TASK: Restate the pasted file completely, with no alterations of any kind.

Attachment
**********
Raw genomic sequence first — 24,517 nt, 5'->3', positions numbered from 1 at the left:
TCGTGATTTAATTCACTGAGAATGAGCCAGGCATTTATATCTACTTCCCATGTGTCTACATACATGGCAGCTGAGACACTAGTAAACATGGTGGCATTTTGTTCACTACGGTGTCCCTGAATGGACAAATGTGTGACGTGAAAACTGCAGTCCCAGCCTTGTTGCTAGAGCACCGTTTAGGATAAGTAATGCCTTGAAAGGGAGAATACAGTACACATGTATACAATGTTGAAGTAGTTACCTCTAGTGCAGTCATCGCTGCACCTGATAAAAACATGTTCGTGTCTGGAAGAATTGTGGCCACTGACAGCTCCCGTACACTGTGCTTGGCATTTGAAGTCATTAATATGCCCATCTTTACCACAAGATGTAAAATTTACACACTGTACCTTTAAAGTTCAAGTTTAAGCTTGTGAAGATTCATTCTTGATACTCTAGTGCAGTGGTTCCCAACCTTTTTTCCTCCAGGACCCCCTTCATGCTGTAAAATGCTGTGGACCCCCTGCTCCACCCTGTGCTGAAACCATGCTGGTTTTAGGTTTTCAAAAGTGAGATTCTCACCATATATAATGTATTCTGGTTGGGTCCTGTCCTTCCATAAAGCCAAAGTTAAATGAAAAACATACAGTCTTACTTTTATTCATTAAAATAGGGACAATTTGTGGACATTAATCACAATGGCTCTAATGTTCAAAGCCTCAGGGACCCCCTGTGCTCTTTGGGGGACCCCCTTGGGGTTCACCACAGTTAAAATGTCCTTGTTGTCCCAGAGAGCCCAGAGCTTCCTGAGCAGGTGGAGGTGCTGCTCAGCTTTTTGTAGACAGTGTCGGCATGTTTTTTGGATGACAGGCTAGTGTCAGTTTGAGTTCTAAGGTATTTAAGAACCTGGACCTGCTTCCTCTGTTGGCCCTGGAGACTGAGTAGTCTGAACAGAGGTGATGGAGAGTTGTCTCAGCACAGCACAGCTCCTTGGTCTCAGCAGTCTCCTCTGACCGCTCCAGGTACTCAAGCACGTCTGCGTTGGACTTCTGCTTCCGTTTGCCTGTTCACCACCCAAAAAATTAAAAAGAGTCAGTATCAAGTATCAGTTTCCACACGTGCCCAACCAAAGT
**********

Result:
Raw genomic sequence first — 24,517 nt, 5'->3', positions numbered from 1 at the left:
TCGTGATTTAATTCACTGAGAATGAGCCAGGCATTTATATCTACTTCCCATGTGTCTACATACATGGCAGCTGAGACACTAGTAAACATGGTGGCATTTTGTTCACTACGGTGTCCCTGAATGGACAAATGTGTGACGTGAAAACTGCAGTCCCAGCCTTGTTGCTAGAGCACCGTTTAGGATAAGTAATGCCTTGAAAGGGAGAATACAGTACACATGTATACAATGTTGAAGTAGTTACCTCTAGTGCAGTCATCGCTGCACCTGATAAAAACATGTTCGTGTCTGGAAGAATTGTGGCCACTGACAGCTCCCGTACACTGTGCTTGGCATTTGAAGTCATTAATATGCCCATCTTTACCACAAGATGTAAAATTTACACACTGTACCTTTAAAGTTCAAGTTTAAGCTTGTGAAGATTCATTCTTGATACTCTAGTGCAGTGGTTCCCAACCTTTTTTCCTCCAGGACCCCCTTCATGCTGTAAAATGCTGTGGACCCCCTGCTCCACCCTGTGCTGAAACCATGCTGGTTTTAGGTTTTCAAAAGTGAGATTCTCACCATATATAATGTATTCTGGTTGGGTCCTGTCCTTCCATAAAGCCAAAGTTAAATGAAAAACATACAGTCTTACTTTTATTCATTAAAATAGGGACAATTTGTGGACATTAATCACAATGGCTCTAATGTTCAAAGCCTCAGGGACCCCCTGTGCTCTTTGGGGGACCCCCTTGGGGTTCACCACAGTTAAAATGTCCTTGTTGTCCCAGAGAGCCCAGAGCTTCCTGAGCAGGTGGAGGTGCTGCTCAGCTTTTTGTAGACAGTGTCGGCATGTTTTTTGGATGACAGGCTAGTGTCAGTTTGAGTTCTAAGGTATTTAAGAACCTGGACCTGCTTCCTCTGTTGGCCCTGGAGACTGAGTAGTCTGAACAGAGGTGATGGAGAGTTGTCTCAGCACAGCACAGCTCCTTGGTCTCAGCAGTCTCCTCTGACCGCTCCAGGTACTCAAGCACGTCTGCGTTGGACTTCTGCTTCCGTTTGCCTGTTCACCACCCAAAAAATTAAAAAGAGTCAGTATCAAGTATCAGTTTCCACACGTGCCCAACCAAAGT